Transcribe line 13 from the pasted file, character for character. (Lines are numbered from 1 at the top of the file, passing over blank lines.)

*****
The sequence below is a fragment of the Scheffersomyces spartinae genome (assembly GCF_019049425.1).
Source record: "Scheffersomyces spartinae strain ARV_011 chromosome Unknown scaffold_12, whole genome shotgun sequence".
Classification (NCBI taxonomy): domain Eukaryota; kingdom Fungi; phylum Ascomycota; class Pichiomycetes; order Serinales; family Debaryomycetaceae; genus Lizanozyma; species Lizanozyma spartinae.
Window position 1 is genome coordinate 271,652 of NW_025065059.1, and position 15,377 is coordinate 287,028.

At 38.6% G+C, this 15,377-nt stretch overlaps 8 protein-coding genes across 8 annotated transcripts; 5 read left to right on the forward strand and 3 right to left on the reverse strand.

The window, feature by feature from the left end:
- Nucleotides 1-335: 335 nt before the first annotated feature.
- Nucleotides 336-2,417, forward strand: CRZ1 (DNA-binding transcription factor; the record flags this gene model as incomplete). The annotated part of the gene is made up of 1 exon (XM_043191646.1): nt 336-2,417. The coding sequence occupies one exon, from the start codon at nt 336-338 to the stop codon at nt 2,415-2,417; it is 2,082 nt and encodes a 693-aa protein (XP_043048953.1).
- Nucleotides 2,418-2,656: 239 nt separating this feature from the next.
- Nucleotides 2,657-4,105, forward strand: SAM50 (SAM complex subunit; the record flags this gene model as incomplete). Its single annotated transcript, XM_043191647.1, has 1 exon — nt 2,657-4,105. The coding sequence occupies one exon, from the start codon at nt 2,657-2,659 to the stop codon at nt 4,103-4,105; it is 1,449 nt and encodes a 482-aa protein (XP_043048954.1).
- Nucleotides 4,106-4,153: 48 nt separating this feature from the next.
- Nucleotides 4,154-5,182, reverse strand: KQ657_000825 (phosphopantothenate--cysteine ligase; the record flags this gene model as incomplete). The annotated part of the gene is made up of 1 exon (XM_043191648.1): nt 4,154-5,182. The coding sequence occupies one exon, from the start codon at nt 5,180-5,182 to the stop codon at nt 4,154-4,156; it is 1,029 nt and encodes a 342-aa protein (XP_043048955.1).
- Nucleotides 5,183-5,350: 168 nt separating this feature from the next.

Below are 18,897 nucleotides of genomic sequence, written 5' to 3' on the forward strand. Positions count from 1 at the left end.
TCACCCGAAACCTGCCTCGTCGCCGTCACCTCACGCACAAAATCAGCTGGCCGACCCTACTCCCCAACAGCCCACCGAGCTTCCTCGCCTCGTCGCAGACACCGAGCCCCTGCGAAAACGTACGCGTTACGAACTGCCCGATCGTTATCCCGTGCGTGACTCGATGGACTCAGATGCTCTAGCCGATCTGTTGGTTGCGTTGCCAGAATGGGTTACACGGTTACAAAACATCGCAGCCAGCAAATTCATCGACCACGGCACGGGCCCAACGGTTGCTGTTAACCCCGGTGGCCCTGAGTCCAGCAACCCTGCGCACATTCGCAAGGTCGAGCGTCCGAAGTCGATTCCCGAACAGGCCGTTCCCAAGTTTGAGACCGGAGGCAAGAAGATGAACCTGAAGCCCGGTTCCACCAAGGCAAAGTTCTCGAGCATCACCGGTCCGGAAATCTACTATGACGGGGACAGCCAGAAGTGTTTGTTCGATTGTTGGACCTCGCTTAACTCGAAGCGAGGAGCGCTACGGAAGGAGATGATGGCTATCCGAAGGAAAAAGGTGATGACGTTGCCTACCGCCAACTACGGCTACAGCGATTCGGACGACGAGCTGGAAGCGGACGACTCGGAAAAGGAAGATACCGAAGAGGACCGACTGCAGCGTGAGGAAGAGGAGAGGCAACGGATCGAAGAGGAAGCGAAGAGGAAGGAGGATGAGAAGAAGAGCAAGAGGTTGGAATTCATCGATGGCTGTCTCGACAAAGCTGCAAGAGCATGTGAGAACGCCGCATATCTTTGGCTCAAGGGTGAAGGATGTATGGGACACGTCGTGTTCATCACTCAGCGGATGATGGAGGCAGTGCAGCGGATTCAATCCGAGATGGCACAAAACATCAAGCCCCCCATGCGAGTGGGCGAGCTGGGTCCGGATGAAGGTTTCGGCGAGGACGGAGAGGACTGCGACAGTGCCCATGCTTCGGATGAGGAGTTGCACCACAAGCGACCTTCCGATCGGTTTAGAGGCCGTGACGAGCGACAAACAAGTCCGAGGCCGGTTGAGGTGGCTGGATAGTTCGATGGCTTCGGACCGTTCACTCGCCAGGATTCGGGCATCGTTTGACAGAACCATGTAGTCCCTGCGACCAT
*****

- Nucleotides 5,183-5,350: 168 nt separating this feature from the next.